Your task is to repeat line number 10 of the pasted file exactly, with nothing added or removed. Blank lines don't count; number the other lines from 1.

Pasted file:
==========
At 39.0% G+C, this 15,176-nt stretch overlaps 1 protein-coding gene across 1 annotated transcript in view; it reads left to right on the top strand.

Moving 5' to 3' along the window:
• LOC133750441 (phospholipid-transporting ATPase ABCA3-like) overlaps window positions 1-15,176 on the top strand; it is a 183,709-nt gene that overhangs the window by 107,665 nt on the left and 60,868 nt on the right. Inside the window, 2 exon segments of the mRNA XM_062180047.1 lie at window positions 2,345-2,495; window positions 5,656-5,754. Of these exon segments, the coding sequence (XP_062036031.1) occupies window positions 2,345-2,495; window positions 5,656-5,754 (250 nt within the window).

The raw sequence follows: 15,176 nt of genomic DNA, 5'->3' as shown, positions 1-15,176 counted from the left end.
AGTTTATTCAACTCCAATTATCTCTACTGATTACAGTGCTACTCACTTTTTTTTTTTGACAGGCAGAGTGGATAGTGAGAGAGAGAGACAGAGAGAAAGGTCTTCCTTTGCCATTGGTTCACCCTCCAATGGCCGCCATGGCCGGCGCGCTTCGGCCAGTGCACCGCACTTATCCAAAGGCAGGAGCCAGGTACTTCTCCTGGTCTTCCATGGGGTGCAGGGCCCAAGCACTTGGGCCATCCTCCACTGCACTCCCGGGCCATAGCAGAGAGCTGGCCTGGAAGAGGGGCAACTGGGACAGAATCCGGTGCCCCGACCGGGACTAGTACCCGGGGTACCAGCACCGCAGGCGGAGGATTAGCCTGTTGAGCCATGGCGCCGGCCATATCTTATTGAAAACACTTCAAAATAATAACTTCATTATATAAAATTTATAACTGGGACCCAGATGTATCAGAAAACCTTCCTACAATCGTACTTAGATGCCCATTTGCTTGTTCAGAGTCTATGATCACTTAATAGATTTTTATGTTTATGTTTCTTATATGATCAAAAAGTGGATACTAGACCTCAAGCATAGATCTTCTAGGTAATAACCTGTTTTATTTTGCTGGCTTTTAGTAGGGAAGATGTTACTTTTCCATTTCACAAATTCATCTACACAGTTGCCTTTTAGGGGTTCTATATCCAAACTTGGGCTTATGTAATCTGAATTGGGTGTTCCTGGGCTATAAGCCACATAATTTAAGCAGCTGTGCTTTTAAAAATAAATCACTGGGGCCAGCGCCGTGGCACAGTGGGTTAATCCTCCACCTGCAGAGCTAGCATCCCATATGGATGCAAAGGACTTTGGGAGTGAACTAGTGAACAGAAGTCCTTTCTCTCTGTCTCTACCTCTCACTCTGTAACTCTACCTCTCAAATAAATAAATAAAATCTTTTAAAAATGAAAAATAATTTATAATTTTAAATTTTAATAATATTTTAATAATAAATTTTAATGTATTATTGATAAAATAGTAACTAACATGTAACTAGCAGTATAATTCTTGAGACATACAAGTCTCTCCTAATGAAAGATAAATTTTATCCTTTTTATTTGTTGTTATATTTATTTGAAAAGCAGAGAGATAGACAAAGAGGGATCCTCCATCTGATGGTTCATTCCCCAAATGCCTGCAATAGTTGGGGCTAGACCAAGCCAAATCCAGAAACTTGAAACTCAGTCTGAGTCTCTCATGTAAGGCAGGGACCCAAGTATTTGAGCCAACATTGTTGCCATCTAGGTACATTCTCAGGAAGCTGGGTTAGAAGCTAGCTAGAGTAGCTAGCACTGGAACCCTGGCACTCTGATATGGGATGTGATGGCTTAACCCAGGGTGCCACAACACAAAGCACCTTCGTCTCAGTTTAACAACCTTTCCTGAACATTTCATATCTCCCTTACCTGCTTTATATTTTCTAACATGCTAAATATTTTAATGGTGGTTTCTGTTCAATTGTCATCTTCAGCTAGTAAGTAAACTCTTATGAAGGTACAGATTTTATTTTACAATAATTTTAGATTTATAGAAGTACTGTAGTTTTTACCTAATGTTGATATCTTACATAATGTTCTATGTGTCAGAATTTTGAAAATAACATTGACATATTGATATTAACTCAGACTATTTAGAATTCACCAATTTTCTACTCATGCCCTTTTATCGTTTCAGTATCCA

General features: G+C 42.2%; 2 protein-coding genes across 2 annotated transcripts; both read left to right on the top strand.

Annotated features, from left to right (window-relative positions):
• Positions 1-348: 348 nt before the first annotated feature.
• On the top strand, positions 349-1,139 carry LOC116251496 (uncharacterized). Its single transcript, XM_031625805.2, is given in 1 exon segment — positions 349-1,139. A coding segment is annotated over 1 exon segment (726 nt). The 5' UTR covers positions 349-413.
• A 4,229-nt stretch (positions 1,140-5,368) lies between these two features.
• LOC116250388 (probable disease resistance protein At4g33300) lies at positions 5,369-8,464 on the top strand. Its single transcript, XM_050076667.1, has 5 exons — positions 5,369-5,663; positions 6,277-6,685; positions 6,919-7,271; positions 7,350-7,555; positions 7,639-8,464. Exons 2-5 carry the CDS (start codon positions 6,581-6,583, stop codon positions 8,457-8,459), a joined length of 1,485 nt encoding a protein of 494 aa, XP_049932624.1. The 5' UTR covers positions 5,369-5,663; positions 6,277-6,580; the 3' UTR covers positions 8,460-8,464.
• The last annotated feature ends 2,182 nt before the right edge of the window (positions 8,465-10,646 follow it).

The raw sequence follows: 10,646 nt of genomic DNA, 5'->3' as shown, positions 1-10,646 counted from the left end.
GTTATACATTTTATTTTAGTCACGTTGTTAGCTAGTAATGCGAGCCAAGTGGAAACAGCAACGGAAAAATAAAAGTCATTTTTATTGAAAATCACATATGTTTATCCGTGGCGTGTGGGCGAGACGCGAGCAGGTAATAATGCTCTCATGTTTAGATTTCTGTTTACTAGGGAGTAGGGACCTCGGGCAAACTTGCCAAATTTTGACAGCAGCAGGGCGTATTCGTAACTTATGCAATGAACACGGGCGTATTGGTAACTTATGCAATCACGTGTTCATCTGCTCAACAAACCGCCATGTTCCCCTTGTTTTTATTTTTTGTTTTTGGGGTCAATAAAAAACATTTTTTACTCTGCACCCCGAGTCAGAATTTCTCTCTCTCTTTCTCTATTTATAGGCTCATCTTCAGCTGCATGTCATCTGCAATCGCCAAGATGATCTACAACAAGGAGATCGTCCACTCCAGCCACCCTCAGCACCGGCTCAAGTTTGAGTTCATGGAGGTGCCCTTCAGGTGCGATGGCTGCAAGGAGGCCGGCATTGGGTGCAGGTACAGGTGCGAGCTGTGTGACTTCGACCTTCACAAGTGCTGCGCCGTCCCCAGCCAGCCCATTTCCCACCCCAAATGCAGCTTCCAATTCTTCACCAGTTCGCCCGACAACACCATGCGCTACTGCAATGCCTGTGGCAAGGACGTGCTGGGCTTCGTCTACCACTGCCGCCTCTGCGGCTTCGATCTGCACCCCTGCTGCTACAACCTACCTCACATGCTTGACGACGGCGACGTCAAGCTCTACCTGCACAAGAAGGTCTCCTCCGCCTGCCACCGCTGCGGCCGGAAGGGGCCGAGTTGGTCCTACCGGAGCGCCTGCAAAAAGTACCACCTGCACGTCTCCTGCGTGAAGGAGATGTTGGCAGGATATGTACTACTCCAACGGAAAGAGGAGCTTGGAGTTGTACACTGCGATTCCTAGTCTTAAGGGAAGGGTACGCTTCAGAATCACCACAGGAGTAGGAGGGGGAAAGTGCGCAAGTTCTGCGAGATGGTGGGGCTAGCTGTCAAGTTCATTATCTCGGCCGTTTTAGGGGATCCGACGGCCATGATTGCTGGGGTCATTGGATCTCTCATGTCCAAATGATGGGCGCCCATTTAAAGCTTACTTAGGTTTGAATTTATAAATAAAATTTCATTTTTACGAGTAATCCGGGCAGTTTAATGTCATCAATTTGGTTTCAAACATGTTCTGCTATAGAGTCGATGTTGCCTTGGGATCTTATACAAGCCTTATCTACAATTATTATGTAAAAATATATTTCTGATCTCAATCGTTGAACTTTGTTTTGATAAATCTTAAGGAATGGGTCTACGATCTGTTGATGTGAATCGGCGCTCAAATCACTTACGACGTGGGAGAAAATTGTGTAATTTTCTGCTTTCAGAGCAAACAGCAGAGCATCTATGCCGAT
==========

• A 4,229-nt stretch (positions 1,140-5,368) lies between these two features.